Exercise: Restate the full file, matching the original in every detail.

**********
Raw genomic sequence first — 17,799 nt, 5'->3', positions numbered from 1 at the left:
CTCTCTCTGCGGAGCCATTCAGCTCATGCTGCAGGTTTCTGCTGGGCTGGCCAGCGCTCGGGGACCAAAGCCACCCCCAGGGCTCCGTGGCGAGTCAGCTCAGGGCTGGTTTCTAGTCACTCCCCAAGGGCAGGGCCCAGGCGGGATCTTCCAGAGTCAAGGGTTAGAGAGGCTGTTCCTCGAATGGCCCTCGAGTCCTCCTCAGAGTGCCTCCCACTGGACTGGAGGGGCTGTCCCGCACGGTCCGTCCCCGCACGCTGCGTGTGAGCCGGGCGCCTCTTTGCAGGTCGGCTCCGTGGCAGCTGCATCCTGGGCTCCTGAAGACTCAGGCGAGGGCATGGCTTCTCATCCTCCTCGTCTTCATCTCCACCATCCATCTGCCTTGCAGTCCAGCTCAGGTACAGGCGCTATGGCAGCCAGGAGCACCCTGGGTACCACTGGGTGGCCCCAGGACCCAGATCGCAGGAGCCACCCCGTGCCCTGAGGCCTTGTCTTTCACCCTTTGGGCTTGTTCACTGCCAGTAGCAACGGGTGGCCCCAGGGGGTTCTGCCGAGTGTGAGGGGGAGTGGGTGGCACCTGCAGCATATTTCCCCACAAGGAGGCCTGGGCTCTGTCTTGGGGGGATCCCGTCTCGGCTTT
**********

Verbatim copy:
Raw genomic sequence first — 17,799 nt, 5'->3', positions numbered from 1 at the left:
CTCTCTCTGCGGAGCCATTCAGCTCATGCTGCAGGTTTCTGCTGGGCTGGCCAGCGCTCGGGGACCAAAGCCACCCCCAGGGCTCCGTGGCGAGTCAGCTCAGGGCTGGTTTCTAGTCACTCCCCAAGGGCAGGGCCCAGGCGGGATCTTCCAGAGTCAAGGGTTAGAGAGGCTGTTCCTCGAATGGCCCTCGAGTCCTCCTCAGAGTGCCTCCCACTGGACTGGAGGGGCTGTCCCGCACGGTCCGTCCCCGCACGCTGCGTGTGAGCCGGGCGCCTCTTTGCAGGTCGGCTCCGTGGCAGCTGCATCCTGGGCTCCTGAAGACTCAGGCGAGGGCATGGCTTCTCATCCTCCTCGTCTTCATCTCCACCATCCATCTGCCTTGCAGTCCAGCTCAGGTACAGGCGCTATGGCAGCCAGGAGCACCCTGGGTACCACTGGGTGGCCCCAGGACCCAGATCGCAGGAGCCACCCCGTGCCCTGAGGCCTTGTCTTTCACCCTTTGGGCTTGTTCACTGCCAGTAGCAACGGGTGGCCCCAGGGGGTTCTGCCGAGTGTGAGGGGGAGTGGGTGGCACCTGCAGCATATTTCCCCACAAGGAGGCCTGGGCTCTGTCTTGGGGGGATCCCGTCTCGGCTTT